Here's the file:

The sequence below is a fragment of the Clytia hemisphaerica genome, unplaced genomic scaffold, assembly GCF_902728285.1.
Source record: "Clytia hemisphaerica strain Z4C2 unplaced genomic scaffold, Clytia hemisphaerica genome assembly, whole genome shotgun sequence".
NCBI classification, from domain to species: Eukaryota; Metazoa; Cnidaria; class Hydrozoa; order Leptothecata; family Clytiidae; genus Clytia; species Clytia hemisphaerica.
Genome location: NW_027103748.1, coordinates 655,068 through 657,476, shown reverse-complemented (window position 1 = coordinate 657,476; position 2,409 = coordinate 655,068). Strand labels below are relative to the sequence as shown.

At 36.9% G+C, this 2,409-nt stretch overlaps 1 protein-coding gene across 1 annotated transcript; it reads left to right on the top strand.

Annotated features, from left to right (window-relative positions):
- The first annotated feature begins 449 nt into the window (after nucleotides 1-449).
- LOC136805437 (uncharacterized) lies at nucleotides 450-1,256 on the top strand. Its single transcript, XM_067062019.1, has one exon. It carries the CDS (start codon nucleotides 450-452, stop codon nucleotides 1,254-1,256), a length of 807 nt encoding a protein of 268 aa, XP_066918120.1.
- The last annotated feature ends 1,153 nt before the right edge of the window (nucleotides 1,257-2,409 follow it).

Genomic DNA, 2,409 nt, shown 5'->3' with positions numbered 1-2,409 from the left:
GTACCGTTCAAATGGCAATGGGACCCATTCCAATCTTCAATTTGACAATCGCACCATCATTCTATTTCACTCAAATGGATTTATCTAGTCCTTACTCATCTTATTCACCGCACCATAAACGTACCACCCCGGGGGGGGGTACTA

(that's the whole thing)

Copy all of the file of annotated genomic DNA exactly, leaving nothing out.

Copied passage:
The sequence below is a fragment of the Clytia hemisphaerica genome, unplaced genomic scaffold, assembly GCF_902728285.1.
Source record: "Clytia hemisphaerica strain Z4C2 unplaced genomic scaffold, Clytia hemisphaerica genome assembly, whole genome shotgun sequence".
NCBI classification, from domain to species: Eukaryota; Metazoa; Cnidaria; class Hydrozoa; order Leptothecata; family Clytiidae; genus Clytia; species Clytia hemisphaerica.
Genome location: NW_027103748.1, coordinates 655,068 through 657,476, shown reverse-complemented (window position 1 = coordinate 657,476; position 2,409 = coordinate 655,068). Strand labels below are relative to the sequence as shown.

At 36.9% G+C, this 2,409-nt stretch overlaps 1 protein-coding gene across 1 annotated transcript; it reads left to right on the top strand.

Annotated features, from left to right (window-relative positions):
- The first annotated feature begins 449 nt into the window (after nucleotides 1-449).
- LOC136805437 (uncharacterized) lies at nucleotides 450-1,256 on the top strand. Its single transcript, XM_067062019.1, has one exon. It carries the CDS (start codon nucleotides 450-452, stop codon nucleotides 1,254-1,256), a length of 807 nt encoding a protein of 268 aa, XP_066918120.1.
- The last annotated feature ends 1,153 nt before the right edge of the window (nucleotides 1,257-2,409 follow it).

Genomic DNA, 2,409 nt, shown 5'->3' with positions numbered 1-2,409 from the left:
GTACCGTTCAAATGGCAATGGGACCCATTCCAATCTTCAATTTGACAATCGCACCATCATTCTATTTCACTCAAATGGATTTATCTAGTCCTTACTCATCTTATTCACCGCACCATAAACGTACCACCCCGGGGGGGGGTACTA